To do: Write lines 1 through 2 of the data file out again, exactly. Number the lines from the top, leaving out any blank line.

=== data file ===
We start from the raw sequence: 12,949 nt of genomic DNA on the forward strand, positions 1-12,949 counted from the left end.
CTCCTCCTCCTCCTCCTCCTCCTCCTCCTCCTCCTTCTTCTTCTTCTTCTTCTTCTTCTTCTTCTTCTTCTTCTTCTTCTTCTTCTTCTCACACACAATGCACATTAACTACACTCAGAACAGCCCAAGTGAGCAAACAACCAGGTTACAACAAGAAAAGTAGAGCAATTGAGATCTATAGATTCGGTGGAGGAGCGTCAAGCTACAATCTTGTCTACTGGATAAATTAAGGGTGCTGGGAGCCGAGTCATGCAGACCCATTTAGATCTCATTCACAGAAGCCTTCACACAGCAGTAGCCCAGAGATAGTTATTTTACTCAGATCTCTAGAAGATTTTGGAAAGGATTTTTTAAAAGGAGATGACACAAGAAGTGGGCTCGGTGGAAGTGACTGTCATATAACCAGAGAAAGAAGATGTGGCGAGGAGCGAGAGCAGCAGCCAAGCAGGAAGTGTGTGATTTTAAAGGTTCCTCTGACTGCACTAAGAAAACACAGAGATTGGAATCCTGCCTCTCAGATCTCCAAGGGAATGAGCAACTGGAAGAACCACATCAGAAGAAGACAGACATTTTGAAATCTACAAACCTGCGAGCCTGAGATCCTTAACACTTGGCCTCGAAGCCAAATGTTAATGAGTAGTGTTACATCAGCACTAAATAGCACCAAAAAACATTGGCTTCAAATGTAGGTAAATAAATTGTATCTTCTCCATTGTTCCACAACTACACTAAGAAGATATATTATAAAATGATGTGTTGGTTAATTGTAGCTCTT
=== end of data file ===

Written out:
We start from the raw sequence: 12,949 nt of genomic DNA on the forward strand, positions 1-12,949 counted from the left end.
CTCCTCCTCCTCCTCCTCCTCCTCCTCCTCCTCCTTCTTCTTCTTCTTCTTCTTCTTCTTCTTCTTCTTCTTCTTCTTCTTCTTCTTCTCACACACAATGCACATTAACTACACTCAGAACAGCCCAAGTGAGCAAACAACCAGGTTACAACAAGAAAAGTAGAGCAATTGAGATCTATAGATTCGGTGGAGGAGCGTCAAGCTACAATCTTGTCTACTGGATAAATTAAGGGTGCTGGGAGCCGAGTCATGCAGACCCATTTAGATCTCATTCACAGAAGCCTTCACACAGCAGTAGCCCAGAGATAGTTATTTTACTCAGATCTCTAGAAGATTTTGGAAAGGATTTTTTAAAAGGAGATGACACAAGAAGTGGGCTCGGTGGAAGTGACTGTCATATAACCAGAGAAAGAAGATGTGGCGAGGAGCGAGAGCAGCAGCCAAGCAGGAAGTGTGTGATTTTAAAGGTTCCTCTGACTGCACTAAGAAAACACAGAGATTGGAATCCTGCCTCTCAGATCTCCAAGGGAATGAGCAACTGGAAGAACCACATCAGAAGAAGACAGACATTTTGAAATCTACAAACCTGCGAGCCTGAGATCCTTAACACTTGGCCTCGAAGCCAAATGTTAATGAGTAGTGTTACATCAGCACTAAATAGCACCAAAAAACATTGGCTTCAAATGTAGGTAAATAAATTGTATCTTCTCCATTGTTCCACAACTACACTAAGAAGATATATTATAAAATGATGTGTTGGTTAATTGTAGCTCTT